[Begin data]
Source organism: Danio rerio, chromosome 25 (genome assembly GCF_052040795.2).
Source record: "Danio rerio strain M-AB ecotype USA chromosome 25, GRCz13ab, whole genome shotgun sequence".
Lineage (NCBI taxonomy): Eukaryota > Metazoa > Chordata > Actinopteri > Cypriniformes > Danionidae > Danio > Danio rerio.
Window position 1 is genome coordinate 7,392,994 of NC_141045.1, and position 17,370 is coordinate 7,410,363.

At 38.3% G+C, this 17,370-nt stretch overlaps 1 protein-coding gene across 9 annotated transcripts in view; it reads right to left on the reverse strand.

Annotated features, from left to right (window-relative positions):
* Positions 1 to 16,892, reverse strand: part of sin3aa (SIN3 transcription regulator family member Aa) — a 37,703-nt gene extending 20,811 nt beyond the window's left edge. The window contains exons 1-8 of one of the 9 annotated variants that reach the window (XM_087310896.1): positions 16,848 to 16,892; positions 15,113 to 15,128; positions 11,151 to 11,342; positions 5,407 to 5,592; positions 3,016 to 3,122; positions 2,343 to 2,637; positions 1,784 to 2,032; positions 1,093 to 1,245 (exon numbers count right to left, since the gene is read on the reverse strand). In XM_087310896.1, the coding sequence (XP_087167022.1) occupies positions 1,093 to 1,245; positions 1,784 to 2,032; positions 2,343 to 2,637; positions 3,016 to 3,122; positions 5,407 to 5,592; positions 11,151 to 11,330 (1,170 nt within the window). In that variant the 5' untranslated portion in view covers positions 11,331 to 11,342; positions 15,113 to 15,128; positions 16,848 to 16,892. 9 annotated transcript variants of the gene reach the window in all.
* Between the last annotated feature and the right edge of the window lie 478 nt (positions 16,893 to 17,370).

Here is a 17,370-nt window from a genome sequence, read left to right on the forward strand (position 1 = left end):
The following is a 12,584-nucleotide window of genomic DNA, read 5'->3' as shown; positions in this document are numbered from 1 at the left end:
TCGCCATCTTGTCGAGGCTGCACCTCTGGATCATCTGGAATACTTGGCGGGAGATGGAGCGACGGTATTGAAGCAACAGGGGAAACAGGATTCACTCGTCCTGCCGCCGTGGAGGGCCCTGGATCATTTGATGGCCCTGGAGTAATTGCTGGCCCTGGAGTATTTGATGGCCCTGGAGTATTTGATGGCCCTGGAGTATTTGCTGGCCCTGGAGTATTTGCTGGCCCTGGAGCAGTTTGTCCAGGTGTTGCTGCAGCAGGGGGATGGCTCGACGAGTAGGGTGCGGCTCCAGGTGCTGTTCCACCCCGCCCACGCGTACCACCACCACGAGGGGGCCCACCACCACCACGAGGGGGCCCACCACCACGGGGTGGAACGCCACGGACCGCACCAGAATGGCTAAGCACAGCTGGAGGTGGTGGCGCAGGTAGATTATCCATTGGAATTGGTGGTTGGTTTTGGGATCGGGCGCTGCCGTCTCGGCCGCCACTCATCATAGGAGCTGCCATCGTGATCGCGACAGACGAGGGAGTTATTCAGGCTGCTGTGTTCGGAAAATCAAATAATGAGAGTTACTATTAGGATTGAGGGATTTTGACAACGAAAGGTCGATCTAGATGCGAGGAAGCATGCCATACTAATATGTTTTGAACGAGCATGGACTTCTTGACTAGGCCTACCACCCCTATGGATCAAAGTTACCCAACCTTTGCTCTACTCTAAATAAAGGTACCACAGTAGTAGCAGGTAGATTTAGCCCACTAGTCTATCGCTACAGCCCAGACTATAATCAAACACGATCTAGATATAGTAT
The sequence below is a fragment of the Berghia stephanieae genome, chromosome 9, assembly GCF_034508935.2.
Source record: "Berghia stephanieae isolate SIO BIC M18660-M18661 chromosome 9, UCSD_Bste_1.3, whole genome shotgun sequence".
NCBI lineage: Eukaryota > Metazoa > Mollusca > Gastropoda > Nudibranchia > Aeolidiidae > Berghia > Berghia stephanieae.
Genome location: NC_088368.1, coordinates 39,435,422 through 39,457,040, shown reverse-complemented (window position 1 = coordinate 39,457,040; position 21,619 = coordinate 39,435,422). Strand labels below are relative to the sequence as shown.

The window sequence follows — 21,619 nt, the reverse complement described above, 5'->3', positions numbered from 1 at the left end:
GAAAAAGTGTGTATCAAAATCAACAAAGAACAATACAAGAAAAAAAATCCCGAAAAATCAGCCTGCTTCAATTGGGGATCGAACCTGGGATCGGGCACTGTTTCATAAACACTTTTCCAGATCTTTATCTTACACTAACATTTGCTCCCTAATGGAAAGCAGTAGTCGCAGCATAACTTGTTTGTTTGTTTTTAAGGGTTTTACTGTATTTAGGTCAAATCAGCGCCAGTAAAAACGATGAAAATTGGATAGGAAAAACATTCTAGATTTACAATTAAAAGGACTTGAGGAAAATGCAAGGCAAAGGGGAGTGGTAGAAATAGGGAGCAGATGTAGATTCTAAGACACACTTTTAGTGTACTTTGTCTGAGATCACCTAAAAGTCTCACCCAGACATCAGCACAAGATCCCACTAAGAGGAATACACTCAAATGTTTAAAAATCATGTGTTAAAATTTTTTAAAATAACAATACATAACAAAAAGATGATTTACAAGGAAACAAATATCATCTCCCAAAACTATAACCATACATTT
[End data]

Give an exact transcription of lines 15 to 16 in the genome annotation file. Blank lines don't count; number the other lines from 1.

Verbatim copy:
Genome location: NC_088368.1, coordinates 39,435,422 through 39,457,040, shown reverse-complemented (window position 1 = coordinate 39,457,040; position 21,619 = coordinate 39,435,422). Strand labels below are relative to the sequence as shown.

The window sequence follows — 21,619 nt, the reverse complement described above, 5'->3', positions numbered from 1 at the left end: